While I was in the UK last month, the media was debating whether Britain should still be classified as a Christian nation. There was a general consensus that Britain could no longer be considered a Christian nation if one were to judge by church attendance and religious beliefs. So what happens to a Western nation that moves away from Christian beliefs and ethics? Where does it go? What does it look like? Is the post-Christian era unchartered territory or a well trodden path? I believe it is the latter and that Britain has exchanged the teachings of Christ for those of Epicurus. The following are ’10 Principles’ of Epicurean Philosophy that seem particularly relevant for today. (Source: http://www.epicurus.net/index.html)
1. The world was created by Nature through the chance cohesion of atoms.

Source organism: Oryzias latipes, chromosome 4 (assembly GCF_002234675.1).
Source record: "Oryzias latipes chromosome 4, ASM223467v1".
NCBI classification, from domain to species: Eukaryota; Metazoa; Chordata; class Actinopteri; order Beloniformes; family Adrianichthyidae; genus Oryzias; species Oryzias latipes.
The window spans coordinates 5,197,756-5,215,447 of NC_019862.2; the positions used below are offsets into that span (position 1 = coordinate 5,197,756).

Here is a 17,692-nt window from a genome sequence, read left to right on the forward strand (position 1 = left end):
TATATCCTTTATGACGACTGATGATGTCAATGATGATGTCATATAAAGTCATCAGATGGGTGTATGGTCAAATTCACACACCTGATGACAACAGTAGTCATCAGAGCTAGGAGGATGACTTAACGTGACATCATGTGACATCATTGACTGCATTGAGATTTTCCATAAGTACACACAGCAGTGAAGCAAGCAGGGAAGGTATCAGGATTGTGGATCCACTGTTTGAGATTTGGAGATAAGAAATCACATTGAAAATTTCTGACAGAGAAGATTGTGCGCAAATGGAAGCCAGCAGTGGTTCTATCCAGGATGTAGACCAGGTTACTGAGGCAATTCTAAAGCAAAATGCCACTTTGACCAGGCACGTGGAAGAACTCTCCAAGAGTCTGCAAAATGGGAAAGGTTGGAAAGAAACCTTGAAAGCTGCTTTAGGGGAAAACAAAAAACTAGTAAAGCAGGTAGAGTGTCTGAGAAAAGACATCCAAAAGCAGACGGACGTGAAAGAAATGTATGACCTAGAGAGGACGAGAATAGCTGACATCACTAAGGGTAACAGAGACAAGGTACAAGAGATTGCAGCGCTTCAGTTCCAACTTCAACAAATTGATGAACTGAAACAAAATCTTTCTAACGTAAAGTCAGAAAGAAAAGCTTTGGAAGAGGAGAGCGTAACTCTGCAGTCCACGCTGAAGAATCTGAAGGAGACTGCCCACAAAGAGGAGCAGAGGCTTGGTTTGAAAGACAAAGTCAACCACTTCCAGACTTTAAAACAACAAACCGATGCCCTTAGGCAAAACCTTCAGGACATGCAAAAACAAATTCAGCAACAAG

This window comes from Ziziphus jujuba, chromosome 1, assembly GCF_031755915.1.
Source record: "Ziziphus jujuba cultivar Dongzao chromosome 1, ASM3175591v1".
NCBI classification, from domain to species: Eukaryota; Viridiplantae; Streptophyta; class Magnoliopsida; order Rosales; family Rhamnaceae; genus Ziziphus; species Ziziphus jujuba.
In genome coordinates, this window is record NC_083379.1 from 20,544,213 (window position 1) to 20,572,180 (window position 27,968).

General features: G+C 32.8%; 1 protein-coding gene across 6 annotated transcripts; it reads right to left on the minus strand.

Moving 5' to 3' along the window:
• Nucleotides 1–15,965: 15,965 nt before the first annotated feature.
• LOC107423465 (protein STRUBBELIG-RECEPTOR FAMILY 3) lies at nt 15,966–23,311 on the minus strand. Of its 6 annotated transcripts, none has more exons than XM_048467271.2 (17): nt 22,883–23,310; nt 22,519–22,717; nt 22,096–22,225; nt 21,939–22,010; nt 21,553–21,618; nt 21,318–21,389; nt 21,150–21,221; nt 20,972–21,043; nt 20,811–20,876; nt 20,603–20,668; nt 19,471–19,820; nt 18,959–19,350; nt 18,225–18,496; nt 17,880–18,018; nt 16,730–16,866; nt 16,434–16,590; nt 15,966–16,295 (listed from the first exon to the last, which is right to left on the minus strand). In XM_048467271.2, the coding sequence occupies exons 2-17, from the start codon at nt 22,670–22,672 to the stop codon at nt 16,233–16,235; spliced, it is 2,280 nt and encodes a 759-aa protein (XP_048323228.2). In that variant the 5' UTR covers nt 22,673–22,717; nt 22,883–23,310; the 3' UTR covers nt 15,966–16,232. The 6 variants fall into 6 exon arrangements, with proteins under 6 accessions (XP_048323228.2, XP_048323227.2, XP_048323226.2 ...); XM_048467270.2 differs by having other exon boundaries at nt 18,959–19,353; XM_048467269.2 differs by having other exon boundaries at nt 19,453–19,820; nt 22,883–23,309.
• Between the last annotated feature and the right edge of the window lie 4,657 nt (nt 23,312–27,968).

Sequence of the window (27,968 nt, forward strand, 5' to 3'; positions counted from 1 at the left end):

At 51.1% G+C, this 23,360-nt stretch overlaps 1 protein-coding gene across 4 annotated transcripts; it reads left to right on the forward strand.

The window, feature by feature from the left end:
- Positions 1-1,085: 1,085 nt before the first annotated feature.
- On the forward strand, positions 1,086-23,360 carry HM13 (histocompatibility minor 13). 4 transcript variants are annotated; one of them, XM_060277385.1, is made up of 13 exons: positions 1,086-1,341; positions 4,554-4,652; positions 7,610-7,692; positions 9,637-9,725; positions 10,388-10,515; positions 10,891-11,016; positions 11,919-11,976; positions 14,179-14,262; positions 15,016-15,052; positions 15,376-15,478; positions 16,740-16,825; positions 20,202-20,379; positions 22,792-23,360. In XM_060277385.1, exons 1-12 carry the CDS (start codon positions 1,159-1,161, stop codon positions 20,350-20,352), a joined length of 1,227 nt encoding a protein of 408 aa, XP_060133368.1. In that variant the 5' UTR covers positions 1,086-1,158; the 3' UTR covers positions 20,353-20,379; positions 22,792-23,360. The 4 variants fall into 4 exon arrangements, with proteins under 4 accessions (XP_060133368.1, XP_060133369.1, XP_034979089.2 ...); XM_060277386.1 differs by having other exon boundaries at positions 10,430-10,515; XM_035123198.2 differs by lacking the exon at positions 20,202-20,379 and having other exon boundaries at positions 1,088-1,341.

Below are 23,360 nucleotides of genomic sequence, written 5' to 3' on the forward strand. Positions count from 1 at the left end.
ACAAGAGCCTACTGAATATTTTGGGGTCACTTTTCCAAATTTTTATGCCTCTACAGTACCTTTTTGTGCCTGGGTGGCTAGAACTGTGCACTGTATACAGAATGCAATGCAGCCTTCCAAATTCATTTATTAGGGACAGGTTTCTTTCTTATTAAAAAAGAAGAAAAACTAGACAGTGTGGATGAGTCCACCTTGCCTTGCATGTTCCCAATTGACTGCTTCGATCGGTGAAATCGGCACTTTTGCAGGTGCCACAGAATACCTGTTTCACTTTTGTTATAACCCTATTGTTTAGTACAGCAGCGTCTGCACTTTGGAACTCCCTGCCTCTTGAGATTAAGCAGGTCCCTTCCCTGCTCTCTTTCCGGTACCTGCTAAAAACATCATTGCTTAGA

“We for our part deem happiness to consist in tranquility of mind and entire exemption from all duties. For he who taught us all the rest has also taught us that the world was made by nature, without needing an artificer to construct it, and that the act of creation, which according to you cannot be performed without divine skill, is so easy, that nature will create, is creating, and has created worlds without number. You on the contrary cannot see how nature can achieve all this without the aid of some intelligence, and so, like the tragic poets, being unable to the plot of your drama to a dénouement, you have recourse to a god; whose intervention you assuredly would not require if you would but contemplate the measureless and boundless extent of space that stretches in every direction, into which when the mind projects and propels itself, it journeys onward far and wide without ever sighting any margin or ultimate point where it can stop. Well then, in this immensity of length and breadth and height there flits an infinite quantity of atoms innumerable, which though separated by void yet cohere together, and taking hold each of another form unions wherefrom are created those shapes and forms of things which you think cannot be created without the aid of bellows and anvils, and so have saddled us with an eternal master, whom day and night we are to fear; for who would not fear a prying busybody of a god, who foresees and thinks of and notices all things, and deems that everything is his concern?” (Cicero, On the Nature of the Gods)